The bastion is dynamic, and you can turn it on or off an any time. And the client support means that the bastion is entirely transparent to your code, which differs only in the argument used to create the client.

A Concrete Example

As a concrete example, here is how the Datomic team configures access for some of our Datomic systems:

Our 'ci' system is dedicated to continuous integration, supporting several dozen Jenkins projects. The ci system contains no sensitive data, only canned and generated examples. The ci system runs the Solo Topology with the bastion enabled to allow access by automated tests.

Our 'devdata' system contains non-sensitive data used by the development team (think departmental and sample apps). The devdata system runs the Solo Topology with the bastion enabled to allow access by developers.

Our 'applications' system supports applications and contains real-world data. The applications system is reachable only by deployed application code, and needs to be highly available. So the applications system uses the Production Topology with the bastion disabled, and also uses fine-grained IAM permissions to limit applications to the databases they need.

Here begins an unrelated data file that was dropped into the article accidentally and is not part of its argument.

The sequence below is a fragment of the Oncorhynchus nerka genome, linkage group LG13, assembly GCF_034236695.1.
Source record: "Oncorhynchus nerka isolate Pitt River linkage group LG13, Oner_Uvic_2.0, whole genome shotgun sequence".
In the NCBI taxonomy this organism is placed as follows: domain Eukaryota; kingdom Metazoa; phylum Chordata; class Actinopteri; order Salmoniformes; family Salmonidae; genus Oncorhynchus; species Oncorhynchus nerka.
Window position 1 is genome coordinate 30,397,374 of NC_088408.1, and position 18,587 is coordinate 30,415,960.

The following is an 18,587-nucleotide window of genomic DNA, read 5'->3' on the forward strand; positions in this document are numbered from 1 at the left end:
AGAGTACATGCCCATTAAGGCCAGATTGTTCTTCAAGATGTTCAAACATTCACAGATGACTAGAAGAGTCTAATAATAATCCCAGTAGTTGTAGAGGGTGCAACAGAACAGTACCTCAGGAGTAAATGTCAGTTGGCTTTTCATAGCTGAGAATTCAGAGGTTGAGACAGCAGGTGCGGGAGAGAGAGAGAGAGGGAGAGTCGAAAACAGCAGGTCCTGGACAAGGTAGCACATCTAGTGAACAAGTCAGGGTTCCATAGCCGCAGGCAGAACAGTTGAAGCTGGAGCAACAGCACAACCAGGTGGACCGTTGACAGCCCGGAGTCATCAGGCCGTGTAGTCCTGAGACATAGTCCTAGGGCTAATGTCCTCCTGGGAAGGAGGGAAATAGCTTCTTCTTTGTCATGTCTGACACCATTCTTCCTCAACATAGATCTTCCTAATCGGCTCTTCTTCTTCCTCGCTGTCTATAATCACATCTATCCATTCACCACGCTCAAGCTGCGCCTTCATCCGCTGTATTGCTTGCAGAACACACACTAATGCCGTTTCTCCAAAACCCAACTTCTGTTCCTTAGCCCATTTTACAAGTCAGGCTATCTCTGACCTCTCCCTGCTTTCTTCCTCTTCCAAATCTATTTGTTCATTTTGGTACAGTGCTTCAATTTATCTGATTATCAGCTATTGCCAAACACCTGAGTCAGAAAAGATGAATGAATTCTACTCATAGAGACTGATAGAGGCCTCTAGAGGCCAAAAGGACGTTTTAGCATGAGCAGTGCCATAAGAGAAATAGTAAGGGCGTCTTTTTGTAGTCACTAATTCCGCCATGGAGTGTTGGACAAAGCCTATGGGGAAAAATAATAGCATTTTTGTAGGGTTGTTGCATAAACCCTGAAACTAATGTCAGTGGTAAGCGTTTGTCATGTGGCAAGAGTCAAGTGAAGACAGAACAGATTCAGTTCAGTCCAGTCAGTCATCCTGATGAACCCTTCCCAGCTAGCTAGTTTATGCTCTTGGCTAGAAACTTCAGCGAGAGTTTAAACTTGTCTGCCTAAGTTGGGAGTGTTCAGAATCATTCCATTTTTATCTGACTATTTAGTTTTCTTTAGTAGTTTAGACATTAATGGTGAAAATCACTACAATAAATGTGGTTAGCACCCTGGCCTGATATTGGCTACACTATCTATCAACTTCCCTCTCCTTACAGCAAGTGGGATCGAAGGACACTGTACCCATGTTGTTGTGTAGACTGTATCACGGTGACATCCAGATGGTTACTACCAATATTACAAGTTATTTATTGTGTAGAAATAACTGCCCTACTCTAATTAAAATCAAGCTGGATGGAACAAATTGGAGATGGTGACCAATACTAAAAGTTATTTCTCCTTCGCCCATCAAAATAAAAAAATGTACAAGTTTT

Conclusion

Datomic is secure by default, integrating directly with AWS IAM and VPC capabilities. The bastion makes it easy for developers to get connected, so you can be up and transacting on a new system in minutes.

To learn more, check out

Or just dive in and get started.

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PurelyFunctional.tv Newsletter 265: The one after the first Clojure SYNC

Issue 265 – February 19, 2018 · Archives · Subscribe

Hi Clojurers,

The world’s first Clojure SYNC happened Thursday and Friday last week. And it was a total success! And because of that, I don’t have much to link to this week. I usually link to things I read/listen to during the week, but I have not been reading much this week. There was Mardi Gras then the conference.

About the conference, I’m still processing all that happened. Briefly, it validated a few things that I believed in but was still worried about. First, Q&A can actually be worth doing. Other conferences I’ve been to seem to have given up on it. They don’t reserve time for it and they don’t include it in the recordings. But with a little curation and some curiosity, you can ask good questions.

Second was that the setting can be a big part of the conference. The French Quarter is so dense with stuff to do that your conference venue doesn’t have to serve every purpose. You can ditch the big box hotels if you’re in the middle of everything.